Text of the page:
You see, we have been told only half the story.

Sitting out of the market even for a small period of time is indeed a bad strategy.

But do you know what can make Buy and Hold look like a good strategy? It is avoiding the worst days.

As the chart highlights, if you had stayed out of the worst 25 days of the stock market over the last 30 years, you would have multiplied your money almost 300x.

Yes, that's correct. No extra zeroes.

If you could have made 7x more money by being Buy and Hold as opposed to missing the 25 best days, you could have made almost 8x more money than Buy and Hold by missing the 25 worst days.

It was Benjamin Graham that made me see the light here and then the chart above helped complete the circle.

As far as investing is concerned, Ben's strategy provides a more powerful booster shot to your long-term returns.

Benjamin Graham Deep Value Stocks

Now that you have read about Graham and how he went about picking stocks, here's the million-dollar question - Which Indian stocks match Benjamin Graham's stock picking criteria?

Indeed, this is a difficult question to answer...but we are here to help you get started!

Just use Equitymaster's Advanced Stock Screener and you could find your answer right away!

FAQs on Benjamin Graham

1. What is the Benjamin Graham Formula?

In the 1974 edition of his book Security Analysis, Benjamin Graham gave the following formula to calculate intrinsic value of a stable, growing company.

Intrinsic Value = EPS * [(No growth PE + (multiplier value * G)) * X] / Y

Let's break down the formula.

  • EPS = The last (i.e. trailing) twelve months earnings per share of the company. This is easily found online.
  • No growth PE = The price to earnings (PE) ratio you would be comfortable with if the company is not growing its earnings. Graham used 8.5.

    Conservative analysts use 7 or even 6. Some analysts use 9 or 10 although these are aggressive PE ratios for a no growth company. 7.5 or 8 are reasonable values.
  • G = The earnings growth rate of the company. Use the average of the last 7-10 years.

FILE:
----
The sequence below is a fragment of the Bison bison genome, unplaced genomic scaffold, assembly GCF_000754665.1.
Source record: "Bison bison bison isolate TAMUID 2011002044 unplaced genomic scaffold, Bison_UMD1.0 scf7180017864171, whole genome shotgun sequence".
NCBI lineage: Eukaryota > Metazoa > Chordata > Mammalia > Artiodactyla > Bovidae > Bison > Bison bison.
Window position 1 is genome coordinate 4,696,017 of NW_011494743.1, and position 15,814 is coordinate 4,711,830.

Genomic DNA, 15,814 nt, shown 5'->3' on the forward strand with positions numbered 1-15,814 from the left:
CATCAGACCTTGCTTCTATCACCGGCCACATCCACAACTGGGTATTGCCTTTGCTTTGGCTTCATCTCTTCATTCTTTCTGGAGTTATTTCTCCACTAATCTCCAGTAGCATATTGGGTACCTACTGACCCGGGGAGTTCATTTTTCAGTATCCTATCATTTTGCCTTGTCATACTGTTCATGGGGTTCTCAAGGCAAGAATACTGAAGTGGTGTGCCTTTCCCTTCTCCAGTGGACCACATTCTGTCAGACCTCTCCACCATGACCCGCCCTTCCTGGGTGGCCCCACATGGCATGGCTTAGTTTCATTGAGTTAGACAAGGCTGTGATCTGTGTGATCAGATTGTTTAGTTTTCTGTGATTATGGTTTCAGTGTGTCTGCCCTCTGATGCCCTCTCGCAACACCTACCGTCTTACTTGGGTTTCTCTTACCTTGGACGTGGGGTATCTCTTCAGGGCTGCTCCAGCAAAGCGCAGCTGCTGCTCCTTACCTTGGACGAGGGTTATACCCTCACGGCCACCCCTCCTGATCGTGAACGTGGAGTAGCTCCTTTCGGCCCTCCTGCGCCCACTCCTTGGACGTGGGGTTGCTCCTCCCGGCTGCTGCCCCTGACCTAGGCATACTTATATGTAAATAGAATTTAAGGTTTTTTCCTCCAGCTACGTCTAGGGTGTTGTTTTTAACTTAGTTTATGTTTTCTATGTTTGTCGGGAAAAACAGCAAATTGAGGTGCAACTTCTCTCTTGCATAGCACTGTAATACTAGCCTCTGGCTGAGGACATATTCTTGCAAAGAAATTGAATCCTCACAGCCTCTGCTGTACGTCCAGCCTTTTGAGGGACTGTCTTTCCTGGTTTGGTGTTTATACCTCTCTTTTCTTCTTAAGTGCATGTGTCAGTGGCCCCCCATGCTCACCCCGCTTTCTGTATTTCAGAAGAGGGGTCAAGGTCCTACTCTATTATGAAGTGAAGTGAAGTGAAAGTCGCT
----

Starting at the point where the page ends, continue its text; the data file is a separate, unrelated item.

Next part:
• Multiplier value = This is a number between 1 and 2 that is multiplied with G. It depends on how fast the company is growing. Graham used 2.

    These days 2 is used only for profitable but slow growing companies. Most companies with a decent earnings growth rate get a multiplier of 1.25 or 1.5.

    Companies growing earnings very fast are usually assigned a multiplier of 1, i.e. G is not multiplied with anything because G itself is large.
  • X = The risk free rate of return. This is the current yield on the sovereign 10-year benchmark bond. This is easily found online.
  • Y = This is the current yield on AAA-rated corporate bonds. This is easily found online.

Here we have presented the formula in its most basic form. Graham used actual numbers for some of these values based on the situation in the US financial markets at that time.

However, it's up to each investor or analyst to use his/her own estimates based on market conditions at the time of calculation.

It's important to understand that the formula gives an approximate value of intrinsic value. It's not a silver bullet to find any company's intrinsic value.

Also, the formula won't work for companies without a history of earnings.

What if the current EPS is negative, i.e. the company has made losses in the last 12 months?

Then you will need to use a reasonable value of earnings with the assumption that the company can overcome its short-term problems.

What if you think the company can't overcome its short-term problems and the losses could continue for a few years?

In that case, don't use this formula. It's very difficult to find an intrinsic value for such companies.

It's better to value loss-making companies on their assets instead of earnings. The price to book value (PB) is the way to go.

2. What is Benjamin Graham's investment strategy?

Benjamin Graham invented the value investing strategy. In this investing strategy, you should look for stocks that are trading below their intrinsic value.

Prefer a discount of at least 20%. The bigger the margin of safety the better.

Sell when the stock rises above its intrinsic value.

3. What are the best Benjamin Graham books?

These are the books authored by Benjamin Graham. Both are classics of the investing world.

Here are Links to Some Very Insightful Equitymaster Articles on Benjamin Graham

A Brilliant Track Record of Know-Nothing Investing

Replicating the success story of Joel Greenblatt in buying Indian microcap stocks today... Read More

The Mental Model to Identify Outstanding Businesses

How to identify business models that defy competition and earn superior returns on a sustainable basis... Read More